Wine Bars were a relatively new trend in the early 2000s – Orhan Cakir and Burak Argun the owners of Pierre Loti, would know best. They met one another - and a third partner - when Burak emigrated from Istanbul in 2000, and they all attended the same language school. Together, they opened one of the first wine bars in New York City, Turks and Frogs in the West Village, and then went on to provide an excellent wine experience for customers at Pierre Loti in Chelsea, Midtown and Union Square.Pierre Loti is a fictional character created by French novelist Louis Marie-Julien Viaud. Loti was a French naval officer who traveled to Istanbul and fell in love with the culture. Burka noted that he thinks the spirit of Viaud's character well exemplifies the cultural exchange between the tastes of French wine and Turkish cuisine happening in his bar. Orhan’s eyes lit up when he spoke of the variety of wine that the bar offers and how the bar brings in a new, “dynamic” wine every month. In addition to operating multiple wine bars, the men have helped create their own label of wines from France, with a specific emphasis on Burgundies and Bordeaux. Each bottle has an illustration of Loti on the bottle.Orhan is originally from Istanbul, where he studied engineering. It was there, however, that he also began his career in the restaurant business. Reflecting back, he told me that having worked in hospitality in two different countries enabled him to create a wonderful experience for others. When he came to the US, he realized that “wine was an addition to the food, but was never the main focus.” He wanted to change that notion, and that is what inspired him to open Turks and Frogs. As I admired the interior design of the space, Orhan revealed that he built everything in the restaurant, including the tables and the bar.While at Pierre Loti, wine continues to be the center point, there is also a menu of excellent small Mediterranean dishes available, including Manti, a type of Turkish dumpling that Orhan has recreated from his childhood in Turkey. The bar has a lot of regulars, and Burak told us that nearly half of their customers live on the block. In addition, given its cozy decor and romantically dim lighting, Pierre Loti is a prime first date spot. Having witnessed many a budding romance take place in his bar, Burak remarked, "If the lady orders a main course, I can tell it's a good date."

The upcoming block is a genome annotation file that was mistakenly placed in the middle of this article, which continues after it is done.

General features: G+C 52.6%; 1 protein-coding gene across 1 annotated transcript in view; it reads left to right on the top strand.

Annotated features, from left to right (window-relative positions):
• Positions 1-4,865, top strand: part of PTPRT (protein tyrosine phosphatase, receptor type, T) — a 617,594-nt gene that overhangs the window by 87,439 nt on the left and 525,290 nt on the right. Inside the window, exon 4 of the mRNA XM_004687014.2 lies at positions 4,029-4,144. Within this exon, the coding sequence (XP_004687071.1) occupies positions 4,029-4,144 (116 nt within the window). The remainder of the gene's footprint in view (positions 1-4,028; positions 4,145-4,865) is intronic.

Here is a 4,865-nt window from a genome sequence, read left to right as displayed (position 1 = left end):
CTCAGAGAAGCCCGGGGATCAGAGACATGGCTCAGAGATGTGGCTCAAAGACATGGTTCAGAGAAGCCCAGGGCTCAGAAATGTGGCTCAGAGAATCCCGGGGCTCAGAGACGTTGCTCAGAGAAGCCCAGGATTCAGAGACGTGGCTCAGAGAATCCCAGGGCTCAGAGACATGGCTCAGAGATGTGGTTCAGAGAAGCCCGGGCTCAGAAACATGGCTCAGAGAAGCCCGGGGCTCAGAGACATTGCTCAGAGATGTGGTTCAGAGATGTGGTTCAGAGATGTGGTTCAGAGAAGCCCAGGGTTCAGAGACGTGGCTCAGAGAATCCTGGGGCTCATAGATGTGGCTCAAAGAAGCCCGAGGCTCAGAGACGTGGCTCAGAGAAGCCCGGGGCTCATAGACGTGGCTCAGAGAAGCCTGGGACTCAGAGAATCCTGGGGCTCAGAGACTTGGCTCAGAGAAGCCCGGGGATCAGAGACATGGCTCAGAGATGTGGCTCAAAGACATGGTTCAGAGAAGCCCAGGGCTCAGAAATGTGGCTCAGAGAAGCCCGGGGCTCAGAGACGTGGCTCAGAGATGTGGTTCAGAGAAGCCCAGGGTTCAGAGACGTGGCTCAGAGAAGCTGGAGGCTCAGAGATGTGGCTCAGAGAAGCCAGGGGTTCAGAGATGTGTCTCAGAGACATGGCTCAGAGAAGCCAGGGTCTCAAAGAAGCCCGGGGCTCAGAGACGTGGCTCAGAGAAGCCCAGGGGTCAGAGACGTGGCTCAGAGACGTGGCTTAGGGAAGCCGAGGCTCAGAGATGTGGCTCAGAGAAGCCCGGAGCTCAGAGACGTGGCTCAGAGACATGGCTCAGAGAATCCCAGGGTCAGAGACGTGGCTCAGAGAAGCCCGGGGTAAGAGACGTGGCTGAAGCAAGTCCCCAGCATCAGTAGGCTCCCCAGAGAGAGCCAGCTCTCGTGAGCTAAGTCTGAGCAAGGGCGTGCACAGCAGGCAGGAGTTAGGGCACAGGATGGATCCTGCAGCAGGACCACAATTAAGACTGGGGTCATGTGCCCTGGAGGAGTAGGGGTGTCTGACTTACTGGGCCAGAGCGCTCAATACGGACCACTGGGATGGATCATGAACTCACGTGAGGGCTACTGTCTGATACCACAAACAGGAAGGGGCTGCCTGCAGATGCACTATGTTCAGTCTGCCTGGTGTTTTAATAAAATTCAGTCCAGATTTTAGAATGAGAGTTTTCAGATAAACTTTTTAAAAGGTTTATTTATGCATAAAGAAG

Aldo Sohm Wine Bar, which opened in the late summer of 2014, pairs ease with elegance as a welcome addition to 51st Street. “We live in a very fast-paced world.” In midtown Manhattan, these words resonate. But spoken by Aldo Sohm, seated at a table in his eponymous wine bar, they seem incongruous. “The idea is basically that when you walk in here, you walk into my living room. To me, it’s always important that you be in a place where you feel comfortable.”Sohm continues his role as wine director at Le Bernardin, the four-star restaurant located across the 6½ Avenue pedestrian plaza. At the wine bar, however, he and Le Bernardin’s co-owners, Maguy Le Coze and Eric Ripert, have created a setting distinct from the formal restaurants in Manhattan, in its simplicity and lack of pretense. To be clear, it shares the elegance and attention to quality of its neighbors. But upon entering, an open arrangement of sofas beckons patrons to sit down. Sohm has noticed guests who arrived separately conversing across tables - sometimes even discussing their choice in wine.And wine is the focus at Aldo Sohm. Eric Ripert, Le Bernardin’s acclaimed chef, oversees the food menu; so, whether wine accompanies lunch, dinner, or a snack, it promises to impress. Guests can order bites to complement a glass of wine, like a grilled foie gras “lollipop” or a warm skewer of baby beets. Shareables include a whole baked cauliflower and a plate of Murray’s cheese with a Maison Kayser baguette. Sohm emphasizes the flexibility of the experience.If not in the lounge area, there are tall square tables for seating. The thick oak “sommelier table” incorporated into the bar seats guests on both sides, ensuring that no one is excluded from conversation. Sohm chose these arrangements intentionally. The wine bar endeavors to be unpretentious, relaxing and fun. Evoking this sensation, the architectural firm Bentel & Bentel incorporated clean lines and bold color in designing the interior.Sohm and his co-owners deliberated considerably in choosing the art in their “living room.” Ample shelves extend to the double height ceiling, featuring artifacts meaningful to Sohm. Having grown up in Austria, Sohm points out, “I like things very very clean, very European. I like colors on top of it.” A stack of Interior Design magazines becomes a design object itself as a cube of rainbow spines. The curves of miniature Panton S-chairs, each a different color, mirror the charred wood molds of the delicately hand-blown Zalto glasses in which each wine is served. Sohm is the brand ambassador for Zalto, an Austrian-based glassware manufacturer.To learn more about the varied wine offerings, visitors can reserve the tasting room. Aerial photographs of wine growing regions flank the eight-person table, allowing the sommelier to incorporate a visual element and story of provenance to the tasting. Sohm - once designated the “Best World Sommelier” by the Worldwide Sommelier Association - maintains humility despite his accomplishments. He wants the wine bar to be just as down to earth; an antidote to a demanding day, it exudes precision and sophistication.